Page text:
Hong Kong’s constitutional system has no separation of powers between the executive, legislature and judiciary, Chief Executive Carrie Lam said on Tuesday, throwing her weight behind her education secretary despite previous statements to the contrary from top judges.

Secretary for Education Kevin Yeung on Monday expressed support for the deletion of the “separation of powers” phrase from teaching materials after six publishers revised the content of Liberal Studies textbooks during a voluntary screening by the Education Bureau.

Chief Executive Carrie Lam speaks at a press conference ahead of her weekly Executive Council meeting on September 1, 2020. Photo: Tom Grundy/HKFP.

The move drew criticism from the city’s largest teaching union – the Hong Kong Professional Teachers’ Union – which decried what it called political censorship.

At a press conference on Tuesday, Lam expressed “full support” for the education secretary’s comment, saying there was “no room for ambiguity” over Hong Kong’s constitutional order.

“Many people misunderstand the role of the chief executive as merely the head of the government. This is incorrect,” she said, adding that she has the power to appoint judges and approve legislative budgets.

Lam said the central government [China] grants administrative, legislative and judicial power to the Hong Kong Special Administrative Region; ultimately, the three institutions are accountable to Beijing through an executive-led system of governance. “I hope the three institutions can work together and I agree they should be subject to checks and balances.”

Photo: Court of Final Appeal.

“If we keep spreading erroneous statements, the real essence of the matter may be lost. In this case, it’s Hong Kong’s constitutional order.”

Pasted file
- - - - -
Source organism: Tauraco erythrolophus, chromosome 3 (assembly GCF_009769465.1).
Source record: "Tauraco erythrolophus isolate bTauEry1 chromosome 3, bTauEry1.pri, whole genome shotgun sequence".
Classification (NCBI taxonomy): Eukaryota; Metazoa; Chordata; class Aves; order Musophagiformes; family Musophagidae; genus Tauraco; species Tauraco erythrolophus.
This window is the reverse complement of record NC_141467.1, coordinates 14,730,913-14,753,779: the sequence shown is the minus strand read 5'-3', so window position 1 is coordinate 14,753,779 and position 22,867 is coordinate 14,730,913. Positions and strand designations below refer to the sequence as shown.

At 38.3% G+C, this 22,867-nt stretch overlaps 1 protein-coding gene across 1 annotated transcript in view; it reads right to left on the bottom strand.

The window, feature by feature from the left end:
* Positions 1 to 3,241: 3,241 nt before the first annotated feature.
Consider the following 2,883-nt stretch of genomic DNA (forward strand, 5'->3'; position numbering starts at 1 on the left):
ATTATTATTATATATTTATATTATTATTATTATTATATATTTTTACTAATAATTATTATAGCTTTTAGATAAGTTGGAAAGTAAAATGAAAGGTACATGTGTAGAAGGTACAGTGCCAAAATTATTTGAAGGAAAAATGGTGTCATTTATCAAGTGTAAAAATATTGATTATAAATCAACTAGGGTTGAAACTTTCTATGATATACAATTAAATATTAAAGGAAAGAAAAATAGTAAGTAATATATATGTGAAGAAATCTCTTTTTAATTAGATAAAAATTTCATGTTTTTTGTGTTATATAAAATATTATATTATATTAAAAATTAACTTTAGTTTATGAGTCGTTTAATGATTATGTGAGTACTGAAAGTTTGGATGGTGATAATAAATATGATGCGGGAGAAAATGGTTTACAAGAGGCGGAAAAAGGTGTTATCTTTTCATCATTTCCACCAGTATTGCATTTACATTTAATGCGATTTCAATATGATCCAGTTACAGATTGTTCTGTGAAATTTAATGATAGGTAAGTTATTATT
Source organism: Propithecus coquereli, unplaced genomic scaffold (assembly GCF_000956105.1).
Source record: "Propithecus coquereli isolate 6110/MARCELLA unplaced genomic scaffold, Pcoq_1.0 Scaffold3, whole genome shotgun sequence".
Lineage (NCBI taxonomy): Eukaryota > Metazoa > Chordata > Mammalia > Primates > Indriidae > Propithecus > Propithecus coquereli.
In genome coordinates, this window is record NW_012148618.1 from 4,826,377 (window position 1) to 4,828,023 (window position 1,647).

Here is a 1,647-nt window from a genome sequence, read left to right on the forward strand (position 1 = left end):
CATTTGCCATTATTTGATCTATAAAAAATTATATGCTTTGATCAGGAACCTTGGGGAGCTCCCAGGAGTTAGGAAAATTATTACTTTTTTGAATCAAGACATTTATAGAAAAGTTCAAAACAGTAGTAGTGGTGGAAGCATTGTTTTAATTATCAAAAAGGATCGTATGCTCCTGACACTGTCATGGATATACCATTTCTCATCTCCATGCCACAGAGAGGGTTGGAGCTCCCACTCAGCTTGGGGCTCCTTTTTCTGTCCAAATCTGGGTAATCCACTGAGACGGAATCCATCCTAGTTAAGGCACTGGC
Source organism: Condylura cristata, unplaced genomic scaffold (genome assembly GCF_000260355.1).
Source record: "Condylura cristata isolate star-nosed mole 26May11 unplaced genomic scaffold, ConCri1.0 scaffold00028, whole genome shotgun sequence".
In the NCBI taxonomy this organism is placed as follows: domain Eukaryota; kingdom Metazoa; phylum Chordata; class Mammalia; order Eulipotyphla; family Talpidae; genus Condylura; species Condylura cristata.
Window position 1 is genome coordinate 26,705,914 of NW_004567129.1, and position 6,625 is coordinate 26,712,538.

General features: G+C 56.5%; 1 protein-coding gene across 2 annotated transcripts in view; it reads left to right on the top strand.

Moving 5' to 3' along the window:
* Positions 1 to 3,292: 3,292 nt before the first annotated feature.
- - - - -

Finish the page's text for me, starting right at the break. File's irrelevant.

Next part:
Judicial independence

In 2001, then-chief justice Andrew Li said judicial independence was the most basic feature of Hong Kong’s common law system and “lies at the heart of the separation of powers.”

In 2014, then-chief justice Geoffrey Ma said at the ceremonial opening of the legal year that the Basic Law, Hong Kong’s mini-constitution, “sets out clearly the principles of the separation of powers” between the three branches.

What is the ‘separation of powers’?

Separation of powers refers to the division of government into distinct branches – the executive, legislature and judiciary – to prevent any one branch from overstepping its constitutional role and abusing power.

The executive is generally referred to as the “government,” which oversees the daily administration of the territory’s bureaucracy. The Legislative Council is the legislature or parliament of Hong Kong, while the judiciary includes all levels of courts.

However, the constitutional powers of the three branches in Hong Kong are not equal. For example, under Article 74 of the Basic Law, lawmakers can only introduce bills relating to government policies with the consent of the chief executive, and cannot introduce bills relating to public spending, political structure and the operation of the government. This limits the lawmaking power of the legislature.

See also: Explainer: Separation of powers, judicial reviews and the legal bid to stop localist lawmakers

In a 2011 presentation, which was previously available on the Education Bureau’s website but was inaccessible at the time of publication, permanent judge of the Court of Final Appeal Patrick Chan said the separation of powers was a feature of Hong Kong’s legal system. He also said its purpose was to prevent a concentration and abuse of power.

Lam referenced the top judges’ remarks in saying she believed they meant freedom from interference: “This is about the division of labour with regards to their functions under the Basic Law.”

The Civic Party’s Dennis Kwok, a functional constituency legislator who represents the legal sector, blasted the chief executive’s comments. “It’s ludicrous and it’s an offence to the common sense of the Hong Kong people.”

File photo: GovHK.

Pro-Beijing politicians and central government officials have previously argued that the territory’s mini-constitution does not specify the separation of powers.

In 2015, then-president of the Legislative Council Jasper Tsang wrote in a column that the separation of powers was not a necessary condition for democracy. And in 2016, Rita Fan, a pro-Beijing heavyweight and member of China’s top legislative body – the Standing Committee of the National People’s Congress – said the Basic Law only safeguards judicial independence.

Additional reporting: Kelly Ho.

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Jennifer Creery

Jennifer Creery is a Hong Kong-born British journalist, interested in minority rights and urban planning. She holds a BA in English at King's College London and has studied Mandarin at National Taiwan University.